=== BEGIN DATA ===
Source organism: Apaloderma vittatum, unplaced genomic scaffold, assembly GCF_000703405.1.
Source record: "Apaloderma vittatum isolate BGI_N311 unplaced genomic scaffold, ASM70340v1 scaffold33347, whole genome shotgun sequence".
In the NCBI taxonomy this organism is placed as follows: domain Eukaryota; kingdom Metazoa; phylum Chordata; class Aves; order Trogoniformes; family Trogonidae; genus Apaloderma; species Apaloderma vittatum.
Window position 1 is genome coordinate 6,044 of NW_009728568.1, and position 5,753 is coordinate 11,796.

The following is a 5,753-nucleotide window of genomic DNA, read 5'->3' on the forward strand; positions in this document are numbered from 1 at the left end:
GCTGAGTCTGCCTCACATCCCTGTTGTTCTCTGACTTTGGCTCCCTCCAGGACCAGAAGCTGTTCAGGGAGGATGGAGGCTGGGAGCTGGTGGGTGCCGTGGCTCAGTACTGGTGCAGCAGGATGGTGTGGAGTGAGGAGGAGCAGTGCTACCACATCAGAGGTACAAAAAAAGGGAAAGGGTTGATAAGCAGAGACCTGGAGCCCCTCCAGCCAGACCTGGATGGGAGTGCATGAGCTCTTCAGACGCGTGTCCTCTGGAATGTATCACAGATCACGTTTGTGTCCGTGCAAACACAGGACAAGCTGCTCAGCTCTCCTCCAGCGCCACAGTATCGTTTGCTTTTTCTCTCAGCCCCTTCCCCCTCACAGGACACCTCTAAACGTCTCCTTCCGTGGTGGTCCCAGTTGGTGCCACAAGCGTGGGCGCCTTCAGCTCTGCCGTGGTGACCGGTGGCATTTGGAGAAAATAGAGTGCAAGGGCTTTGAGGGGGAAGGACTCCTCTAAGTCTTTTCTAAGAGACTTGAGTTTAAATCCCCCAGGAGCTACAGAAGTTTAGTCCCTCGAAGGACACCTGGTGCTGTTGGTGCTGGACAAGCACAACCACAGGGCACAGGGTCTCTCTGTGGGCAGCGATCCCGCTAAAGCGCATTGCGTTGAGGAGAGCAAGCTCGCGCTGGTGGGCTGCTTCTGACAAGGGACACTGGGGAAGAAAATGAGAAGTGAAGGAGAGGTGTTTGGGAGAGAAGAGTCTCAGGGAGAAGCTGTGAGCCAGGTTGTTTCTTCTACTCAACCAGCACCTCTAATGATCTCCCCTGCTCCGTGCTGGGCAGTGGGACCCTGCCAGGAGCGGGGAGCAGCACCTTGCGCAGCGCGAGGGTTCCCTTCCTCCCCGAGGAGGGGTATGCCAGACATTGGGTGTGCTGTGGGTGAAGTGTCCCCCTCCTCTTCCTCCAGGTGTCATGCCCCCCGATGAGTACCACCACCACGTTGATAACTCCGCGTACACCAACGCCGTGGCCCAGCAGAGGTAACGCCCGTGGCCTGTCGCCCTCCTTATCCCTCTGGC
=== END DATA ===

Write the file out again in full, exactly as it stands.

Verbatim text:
Source organism: Apaloderma vittatum, unplaced genomic scaffold, assembly GCF_000703405.1.
Source record: "Apaloderma vittatum isolate BGI_N311 unplaced genomic scaffold, ASM70340v1 scaffold33347, whole genome shotgun sequence".
In the NCBI taxonomy this organism is placed as follows: domain Eukaryota; kingdom Metazoa; phylum Chordata; class Aves; order Trogoniformes; family Trogonidae; genus Apaloderma; species Apaloderma vittatum.
Window position 1 is genome coordinate 6,044 of NW_009728568.1, and position 5,753 is coordinate 11,796.

The following is a 5,753-nucleotide window of genomic DNA, read 5'->3' on the forward strand; positions in this document are numbered from 1 at the left end:
GCTGAGTCTGCCTCACATCCCTGTTGTTCTCTGACTTTGGCTCCCTCCAGGACCAGAAGCTGTTCAGGGAGGATGGAGGCTGGGAGCTGGTGGGTGCCGTGGCTCAGTACTGGTGCAGCAGGATGGTGTGGAGTGAGGAGGAGCAGTGCTACCACATCAGAGGTACAAAAAAAGGGAAAGGGTTGATAAGCAGAGACCTGGAGCCCCTCCAGCCAGACCTGGATGGGAGTGCATGAGCTCTTCAGACGCGTGTCCTCTGGAATGTATCACAGATCACGTTTGTGTCCGTGCAAACACAGGACAAGCTGCTCAGCTCTCCTCCAGCGCCACAGTATCGTTTGCTTTTTCTCTCAGCCCCTTCCCCCTCACAGGACACCTCTAAACGTCTCCTTCCGTGGTGGTCCCAGTTGGTGCCACAAGCGTGGGCGCCTTCAGCTCTGCCGTGGTGACCGGTGGCATTTGGAGAAAATAGAGTGCAAGGGCTTTGAGGGGGAAGGACTCCTCTAAGTCTTTTCTAAGAGACTTGAGTTTAAATCCCCCAGGAGCTACAGAAGTTTAGTCCCTCGAAGGACACCTGGTGCTGTTGGTGCTGGACAAGCACAACCACAGGGCACAGGGTCTCTCTGTGGGCAGCGATCCCGCTAAAGCGCATTGCGTTGAGGAGAGCAAGCTCGCGCTGGTGGGCTGCTTCTGACAAGGGACACTGGGGAAGAAAATGAGAAGTGAAGGAGAGGTGTTTGGGAGAGAAGAGTCTCAGGGAGAAGCTGTGAGCCAGGTTGTTTCTTCTACTCAACCAGCACCTCTAATGATCTCCCCTGCTCCGTGCTGGGCAGTGGGACCCTGCCAGGAGCGGGGAGCAGCACCTTGCGCAGCGCGAGGGTTCCCTTCCTCCCCGAGGAGGGGTATGCCAGACATTGGGTGTGCTGTGGGTGAAGTGTCCCCCTCCTCTTCCTCCAGGTGTCATGCCCCCCGATGAGTACCACCACCACGTTGATAACTCCGCGTACACCAACGCCGTGGCCCAGCAGAGGTAACGCCCGTGGCCTGTCGCCCTCCTTATCCCTCTGGC